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ASU School of Human Evolution and Social Change welcomes 3 new faculty members


Exterior of the School of Human Evolution and Social Change building on ASU's Tempe campus.
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August 31, 2022

With the start of the new school year, the School of Human Evolution and Social Change, an academic unit of The College of Liberal Arts and Sciences at Arizona State University, has welcomed three new members to the school's faculty

“We are very excited to add these three esteemed researchers and educators to our faculty,” said Chrsitopher Stojanowksi, director of the School of Human Evolution and Social Change. “Each of them brings a unique perspective and expertise to our school.”  

Portrait of Christopher Caseldine, an ASU assistant research professor.

Christopher Caseldine, assistant research professor 

Caseldine is the collections manager for anthropological collections in the Center for Archaeology and Society at the School of Human Evolution and Social Change, and now joins the school as an assistant research professor for fall 2022. 

“I have diverse research interests, including the Native American Graves Protection and Repatriation Act (NAGPRA),” Caseldine says. “The fall semester marks the beginning of the NAGPRA learning track – the only NAGPRA educational program in the United states. Students will learn the various steps necessary for NAGPRA compliance and they will learn about the background and wider implications of NAGPRA.”

Other areas of interest and research for Caseldine are ancient irrigation and Hohokam identity. 

“I focus on Hohokam irrigation of the lower Salt River Valley where Arizona State University is located,” Caseldine says. “I'm particularly interested in the institutions and roles that the ancient farmers interacted with during the over a millennium of irrigation in the valley and which continue today.

“Hohokam — who are the ancestors of the Akimel O'Odham, Tohono O'odham, Hopi and Zuni — were commonly characterized as a single entity: red-on-buff pottery, large-scale irrigation, ball courts, marketplaces and so forth. However, people that ascribed to Hohokam identity did so differently across the Hohokam region consisting of the Phoenix Basin, Tucson Basin, Tonto Basin, Safford Basin and neighboring areas in Arizona. Even within the Phoenix Basin, which has been described as the core of the Hohokam world, there appears to be differences that may have been marked by irrigation system membership.”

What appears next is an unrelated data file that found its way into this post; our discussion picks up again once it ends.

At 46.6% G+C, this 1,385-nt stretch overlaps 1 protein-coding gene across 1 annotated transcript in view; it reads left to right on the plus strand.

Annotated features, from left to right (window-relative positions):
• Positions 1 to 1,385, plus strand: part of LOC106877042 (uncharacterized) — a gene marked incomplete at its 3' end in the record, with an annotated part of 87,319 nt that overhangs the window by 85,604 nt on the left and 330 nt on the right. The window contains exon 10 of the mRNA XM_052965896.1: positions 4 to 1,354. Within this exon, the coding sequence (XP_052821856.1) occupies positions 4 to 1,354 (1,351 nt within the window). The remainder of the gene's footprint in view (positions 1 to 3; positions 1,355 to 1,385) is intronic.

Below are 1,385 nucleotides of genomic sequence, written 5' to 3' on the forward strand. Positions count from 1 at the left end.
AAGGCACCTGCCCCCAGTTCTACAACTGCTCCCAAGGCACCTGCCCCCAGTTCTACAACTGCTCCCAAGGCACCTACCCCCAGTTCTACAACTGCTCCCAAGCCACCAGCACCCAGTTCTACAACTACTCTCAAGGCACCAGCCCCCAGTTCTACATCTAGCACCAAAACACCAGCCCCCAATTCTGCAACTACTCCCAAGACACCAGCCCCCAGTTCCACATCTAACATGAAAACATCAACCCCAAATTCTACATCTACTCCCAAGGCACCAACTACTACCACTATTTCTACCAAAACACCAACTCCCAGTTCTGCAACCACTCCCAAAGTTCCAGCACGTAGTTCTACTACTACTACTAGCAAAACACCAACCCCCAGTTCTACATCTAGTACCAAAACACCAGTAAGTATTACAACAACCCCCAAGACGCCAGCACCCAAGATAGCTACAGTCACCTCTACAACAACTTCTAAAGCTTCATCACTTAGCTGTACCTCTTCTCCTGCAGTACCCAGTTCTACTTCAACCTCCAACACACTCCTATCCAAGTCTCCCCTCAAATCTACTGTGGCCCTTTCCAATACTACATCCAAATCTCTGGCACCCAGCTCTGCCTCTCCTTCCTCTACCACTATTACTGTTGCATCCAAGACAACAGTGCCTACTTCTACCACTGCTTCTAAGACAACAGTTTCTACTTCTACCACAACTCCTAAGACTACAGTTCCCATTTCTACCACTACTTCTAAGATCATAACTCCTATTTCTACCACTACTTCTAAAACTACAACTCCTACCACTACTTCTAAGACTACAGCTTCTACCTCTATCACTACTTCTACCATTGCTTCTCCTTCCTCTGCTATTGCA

Caseldine was a sergeant in the United States Marine Corps prior to starting his undergraduate studies. He also enjoys running. 

“I picked up running last year after a hiatus, after reading the ASU News story ‘Running toward the pain cave,’” Caseldine says. 

Caseldine received his doctorate in anthropology from Arizona State University. 

Portrait of India Schneider-Crease, as assistant professor at ASU.

India Schneider-Crease, assistant professor

Schneider-Crease was most recently a postdoctoral fellow at the Center for Evolution and Medicine and joins the School of Human Evolution and Social Change as an assistant professor. 

“My research uses a One Health approach to test hypotheses about the ecology and evolution of infectious disease transmission in dynamic natural systems, using tools from ecology, epidemiology and immunology to understand and disrupt transmission,” Schneider-Crease says. “I work across systems, collaborating with other researchers and public health institutions on projects focusing on infectious disease in wildlife and humans.”

She is also co-director of the Kasanka Baboon Project in Kasanka National Park, Zambia, and a member of the Simien Mountains Gelada Project in the Simien Mountains National Park, Ethiopia.

“I also co-lead community and conservation projects in Ethiopia, and am currently working with the ASU chapter of Engineers Without Borders to support a small-scale recycling plant in Debark, Ethiopia, that will combat waste arising from wildlife tourism while offering additional sources of revenue in the community,” Schneider-Crease says. 

Schneider-Crease received her doctorate in evolutionary anthropology from Duke University.

Portrait of Helen Elizabeth Davis, an assistant professor at ASU.

Helen Elizabeth Davis, assistant professor

Davis joins the School of Human Evolution and Social Change as an assistant professor in evolutionary anthropology. She is also joining the Institute of Human Origins as a research scientist. 

“My research focuses on how learning content and transmission channels shape what, when and from whom children learn,” Davis says. “Specifically, I am interested in how one particular cultural institution, compulsory formal schooling, has shaped the human mind. To investigate these topics, I rely primarily on longitudinal, quasi- and natural-experiments in South America and Southern Africa."

Before joining ASU, Davis held a research associate position in Harvard's Department of Human Evolutionary Biology and a postdoctoral fellowship at the University of Utah. Davis received her doctorate in evolutionary anthropology from the University of New Mexico.

Top photo: Exterior of the School of Human Evolution and Social Change building on ASU's Tempe campus. Photo by Deanna Dent/ASU

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